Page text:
Another big change in the hobby during those years was the expansion of online communities. After two years of collecting solo, in 2009, I finally registered on a few of these Transformers message boards. Till this day, I’m glad I joined, due to some key people that became great friends over time. But, unfortunately, I quickly got my fill of overly-opinionated self-entitled individuals and posturing internet tough guys that had something to prove. I’m aware that this plagues the internet as a whole, but for me, it was yet another factor that drove me away from the hobby.
The evolution of the actual figures has also been a big part of the change in recent years. It’s worth mentioning the arrival of Classics, Masterpiece, and unlicensed “3rd Party” collectibles. It changed the game for people that had more attachment to the G1 on-screen characters than for the actual vintage toys. Fully articulated figures infused with the latest engineering was also a big draw for many. I initially hopped on board with these, thinking I could eventually assemble a complete cast of Classics styled G1 characters. But I eventually pulled away as I realized that, for me, most of them turned out to be simple fads that would eventually be replaced by the next best thing down the road. I’m a completionist at heart, so the lack of defined limits on modern releases compared to the finite nature of a vintage line weighed in considerably in my decision to abandon modern figures altogether. But the main reason remained that vintage toys had that timeless magic and charm that truly held my passion.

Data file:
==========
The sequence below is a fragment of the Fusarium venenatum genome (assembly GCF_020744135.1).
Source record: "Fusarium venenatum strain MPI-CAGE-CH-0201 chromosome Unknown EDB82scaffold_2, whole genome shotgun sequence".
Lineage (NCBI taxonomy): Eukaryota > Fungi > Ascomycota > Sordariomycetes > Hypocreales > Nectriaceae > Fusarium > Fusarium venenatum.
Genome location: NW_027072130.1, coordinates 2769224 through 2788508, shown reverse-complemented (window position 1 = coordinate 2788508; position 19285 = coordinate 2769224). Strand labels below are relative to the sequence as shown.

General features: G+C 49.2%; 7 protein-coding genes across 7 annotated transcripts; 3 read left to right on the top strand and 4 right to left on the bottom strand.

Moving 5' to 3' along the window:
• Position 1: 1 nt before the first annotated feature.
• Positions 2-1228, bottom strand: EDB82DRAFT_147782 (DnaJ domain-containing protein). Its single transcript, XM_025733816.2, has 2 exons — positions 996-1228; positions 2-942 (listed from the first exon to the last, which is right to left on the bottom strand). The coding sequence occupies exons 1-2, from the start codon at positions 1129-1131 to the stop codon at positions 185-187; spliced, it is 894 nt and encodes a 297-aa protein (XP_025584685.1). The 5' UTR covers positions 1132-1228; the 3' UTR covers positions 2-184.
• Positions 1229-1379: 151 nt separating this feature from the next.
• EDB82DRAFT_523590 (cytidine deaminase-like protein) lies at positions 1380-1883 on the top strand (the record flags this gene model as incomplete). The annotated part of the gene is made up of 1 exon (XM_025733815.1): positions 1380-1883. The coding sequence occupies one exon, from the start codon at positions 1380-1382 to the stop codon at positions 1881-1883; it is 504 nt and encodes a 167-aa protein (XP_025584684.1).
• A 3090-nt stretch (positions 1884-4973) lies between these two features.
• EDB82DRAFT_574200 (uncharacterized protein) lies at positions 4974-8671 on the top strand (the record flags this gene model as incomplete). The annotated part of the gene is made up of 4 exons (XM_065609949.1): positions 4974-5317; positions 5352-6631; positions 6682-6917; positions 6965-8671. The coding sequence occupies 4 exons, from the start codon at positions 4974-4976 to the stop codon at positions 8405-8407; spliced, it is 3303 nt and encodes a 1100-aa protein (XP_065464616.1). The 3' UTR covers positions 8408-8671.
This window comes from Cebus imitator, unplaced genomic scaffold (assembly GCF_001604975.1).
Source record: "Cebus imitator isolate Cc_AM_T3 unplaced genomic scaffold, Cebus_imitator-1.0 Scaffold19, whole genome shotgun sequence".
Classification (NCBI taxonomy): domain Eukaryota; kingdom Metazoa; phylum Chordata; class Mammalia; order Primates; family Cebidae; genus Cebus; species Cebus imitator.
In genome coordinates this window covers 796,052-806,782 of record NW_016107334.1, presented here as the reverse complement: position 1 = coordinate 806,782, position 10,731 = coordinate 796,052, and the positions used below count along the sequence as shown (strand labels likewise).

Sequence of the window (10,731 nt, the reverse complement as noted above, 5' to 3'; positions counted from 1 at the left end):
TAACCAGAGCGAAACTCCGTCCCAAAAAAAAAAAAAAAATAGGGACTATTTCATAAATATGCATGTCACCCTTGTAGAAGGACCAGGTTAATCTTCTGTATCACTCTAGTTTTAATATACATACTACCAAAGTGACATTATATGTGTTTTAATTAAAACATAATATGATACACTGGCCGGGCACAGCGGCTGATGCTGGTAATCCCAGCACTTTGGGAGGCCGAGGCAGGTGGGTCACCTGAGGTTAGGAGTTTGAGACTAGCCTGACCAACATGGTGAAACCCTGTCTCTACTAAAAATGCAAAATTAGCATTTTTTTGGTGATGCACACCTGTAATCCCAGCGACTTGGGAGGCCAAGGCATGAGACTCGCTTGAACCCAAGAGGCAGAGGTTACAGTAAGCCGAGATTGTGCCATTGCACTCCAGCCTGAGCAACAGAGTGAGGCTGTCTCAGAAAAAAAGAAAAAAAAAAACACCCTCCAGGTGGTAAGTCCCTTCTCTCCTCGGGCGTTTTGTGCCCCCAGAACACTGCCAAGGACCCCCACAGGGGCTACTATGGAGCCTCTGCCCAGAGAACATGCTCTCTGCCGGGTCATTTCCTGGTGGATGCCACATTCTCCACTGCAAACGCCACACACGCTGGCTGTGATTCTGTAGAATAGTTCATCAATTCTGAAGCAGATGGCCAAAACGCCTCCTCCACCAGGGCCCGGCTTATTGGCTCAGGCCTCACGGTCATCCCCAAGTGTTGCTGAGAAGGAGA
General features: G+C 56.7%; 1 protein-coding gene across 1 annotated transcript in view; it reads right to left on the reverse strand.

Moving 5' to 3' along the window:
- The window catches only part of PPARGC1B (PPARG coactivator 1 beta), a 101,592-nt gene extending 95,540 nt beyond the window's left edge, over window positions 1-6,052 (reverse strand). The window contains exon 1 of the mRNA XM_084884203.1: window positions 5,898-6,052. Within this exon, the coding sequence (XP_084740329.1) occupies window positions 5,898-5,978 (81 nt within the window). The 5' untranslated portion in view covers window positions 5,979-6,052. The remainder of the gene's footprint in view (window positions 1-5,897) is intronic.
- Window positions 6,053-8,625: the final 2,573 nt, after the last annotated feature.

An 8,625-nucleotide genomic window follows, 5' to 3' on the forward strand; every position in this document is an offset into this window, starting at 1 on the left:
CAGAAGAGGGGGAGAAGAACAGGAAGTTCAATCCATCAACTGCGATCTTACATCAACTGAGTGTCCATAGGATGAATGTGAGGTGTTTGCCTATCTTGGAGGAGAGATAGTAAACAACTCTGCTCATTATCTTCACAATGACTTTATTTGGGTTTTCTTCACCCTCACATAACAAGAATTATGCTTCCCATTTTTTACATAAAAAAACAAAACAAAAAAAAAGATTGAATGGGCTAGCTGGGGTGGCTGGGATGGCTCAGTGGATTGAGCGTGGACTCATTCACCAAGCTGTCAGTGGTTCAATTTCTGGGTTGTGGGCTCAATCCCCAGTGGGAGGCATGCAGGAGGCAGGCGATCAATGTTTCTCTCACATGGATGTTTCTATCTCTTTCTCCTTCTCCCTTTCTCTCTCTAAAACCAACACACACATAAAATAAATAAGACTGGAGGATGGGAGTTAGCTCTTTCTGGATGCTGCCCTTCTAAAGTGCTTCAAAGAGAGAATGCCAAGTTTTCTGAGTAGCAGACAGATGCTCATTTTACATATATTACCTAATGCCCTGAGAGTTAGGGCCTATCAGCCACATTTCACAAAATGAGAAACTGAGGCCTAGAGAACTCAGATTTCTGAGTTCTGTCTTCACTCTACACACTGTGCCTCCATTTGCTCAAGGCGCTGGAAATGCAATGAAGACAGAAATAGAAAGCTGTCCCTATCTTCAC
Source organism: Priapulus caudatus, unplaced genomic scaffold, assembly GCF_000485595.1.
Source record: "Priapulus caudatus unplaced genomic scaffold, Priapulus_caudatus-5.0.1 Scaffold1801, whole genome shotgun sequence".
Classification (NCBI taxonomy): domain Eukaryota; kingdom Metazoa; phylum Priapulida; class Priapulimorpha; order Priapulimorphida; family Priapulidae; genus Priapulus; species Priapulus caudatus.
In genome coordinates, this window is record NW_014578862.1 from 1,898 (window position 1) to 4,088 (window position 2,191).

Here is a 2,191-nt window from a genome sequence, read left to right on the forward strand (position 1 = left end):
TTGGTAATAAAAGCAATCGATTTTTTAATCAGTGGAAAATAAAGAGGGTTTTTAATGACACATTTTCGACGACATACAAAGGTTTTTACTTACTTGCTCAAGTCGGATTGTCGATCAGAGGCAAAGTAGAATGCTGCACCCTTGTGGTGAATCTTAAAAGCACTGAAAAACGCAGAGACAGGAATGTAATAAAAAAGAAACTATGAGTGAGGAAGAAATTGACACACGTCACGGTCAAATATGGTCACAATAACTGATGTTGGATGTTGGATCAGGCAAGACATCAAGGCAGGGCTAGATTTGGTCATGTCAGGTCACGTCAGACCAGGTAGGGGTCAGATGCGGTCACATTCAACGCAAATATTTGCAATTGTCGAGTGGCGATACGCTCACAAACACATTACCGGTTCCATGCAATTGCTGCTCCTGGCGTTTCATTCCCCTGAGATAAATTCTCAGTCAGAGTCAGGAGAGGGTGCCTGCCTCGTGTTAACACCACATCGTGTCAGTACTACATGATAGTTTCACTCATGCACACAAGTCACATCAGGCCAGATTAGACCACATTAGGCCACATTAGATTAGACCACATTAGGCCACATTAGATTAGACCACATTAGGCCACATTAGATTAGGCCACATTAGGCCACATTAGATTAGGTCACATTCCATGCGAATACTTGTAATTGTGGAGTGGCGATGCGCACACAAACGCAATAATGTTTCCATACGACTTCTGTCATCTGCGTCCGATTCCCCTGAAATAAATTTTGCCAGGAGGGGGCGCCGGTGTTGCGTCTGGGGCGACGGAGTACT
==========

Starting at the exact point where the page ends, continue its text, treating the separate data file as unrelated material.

3) How do you see, or hope to see the scene changing in 5 years’ time?
I think I’ll be even further away from the scene at that point, but something tells me that the gap between “children’s toys” and “adult collectibles” will widen even more, and the distinction between the two will be unmistakably clear-cut. Kids these days lose interest in toys younger and younger due to the evolution and popularity of electronic devices. In turn, the toys will keep getting simpler and simpler, while adult collectibles will continue to evolve. Furthermore, I believe that a videogame/action figure merge is an almost certainty in the future of Transformers. In the same fashion as Skylanders and Disney Infinity, where a physical action figure can be purchased, and through custom peripherals, be integrated in a digital world built around a videogame. This will help retain some of the older kids, but it is still a mystery to how this will affect the engineering and complexity of the figures.